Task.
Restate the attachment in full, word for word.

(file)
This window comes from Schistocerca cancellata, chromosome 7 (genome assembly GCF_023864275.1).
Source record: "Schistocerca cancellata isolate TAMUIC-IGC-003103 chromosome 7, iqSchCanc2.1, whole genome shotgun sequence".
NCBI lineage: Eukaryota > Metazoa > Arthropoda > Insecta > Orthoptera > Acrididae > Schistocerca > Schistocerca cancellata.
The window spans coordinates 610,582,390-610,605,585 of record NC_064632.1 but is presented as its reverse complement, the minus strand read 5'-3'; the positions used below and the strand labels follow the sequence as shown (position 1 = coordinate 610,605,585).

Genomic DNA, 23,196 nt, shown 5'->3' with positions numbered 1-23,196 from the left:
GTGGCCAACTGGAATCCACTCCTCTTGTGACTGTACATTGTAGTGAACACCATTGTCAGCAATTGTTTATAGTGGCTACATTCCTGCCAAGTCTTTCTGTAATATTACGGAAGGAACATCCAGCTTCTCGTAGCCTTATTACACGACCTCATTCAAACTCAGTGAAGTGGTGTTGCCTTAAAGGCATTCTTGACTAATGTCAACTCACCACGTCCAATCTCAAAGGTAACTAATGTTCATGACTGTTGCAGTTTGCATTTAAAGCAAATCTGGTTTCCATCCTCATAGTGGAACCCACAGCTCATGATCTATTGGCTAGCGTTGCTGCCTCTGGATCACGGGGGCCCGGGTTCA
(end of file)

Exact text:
This window comes from Schistocerca cancellata, chromosome 7 (genome assembly GCF_023864275.1).
Source record: "Schistocerca cancellata isolate TAMUIC-IGC-003103 chromosome 7, iqSchCanc2.1, whole genome shotgun sequence".
NCBI lineage: Eukaryota > Metazoa > Arthropoda > Insecta > Orthoptera > Acrididae > Schistocerca > Schistocerca cancellata.
The window spans coordinates 610,582,390-610,605,585 of record NC_064632.1 but is presented as its reverse complement, the minus strand read 5'-3'; the positions used below and the strand labels follow the sequence as shown (position 1 = coordinate 610,605,585).

Genomic DNA, 23,196 nt, shown 5'->3' with positions numbered 1-23,196 from the left:
GTGGCCAACTGGAATCCACTCCTCTTGTGACTGTACATTGTAGTGAACACCATTGTCAGCAATTGTTTATAGTGGCTACATTCCTGCCAAGTCTTTCTGTAATATTACGGAAGGAACATCCAGCTTCTCGTAGCCTTATTACACGACCTCATTCAAACTCAGTGAAGTGGTGTTGCCTTAAAGGCATTCTTGACTAATGTCAACTCACCACGTCCAATCTCAAAGGTAACTAATGTTCATGACTGTTGCAGTTTGCATTTAAAGCAAATCTGGTTTCCATCCTCATAGTGGAACCCACAGCTCATGATCTATTGGCTAGCGTTGCTGCCTCTGGATCACGGGGGCCCGGGTTCA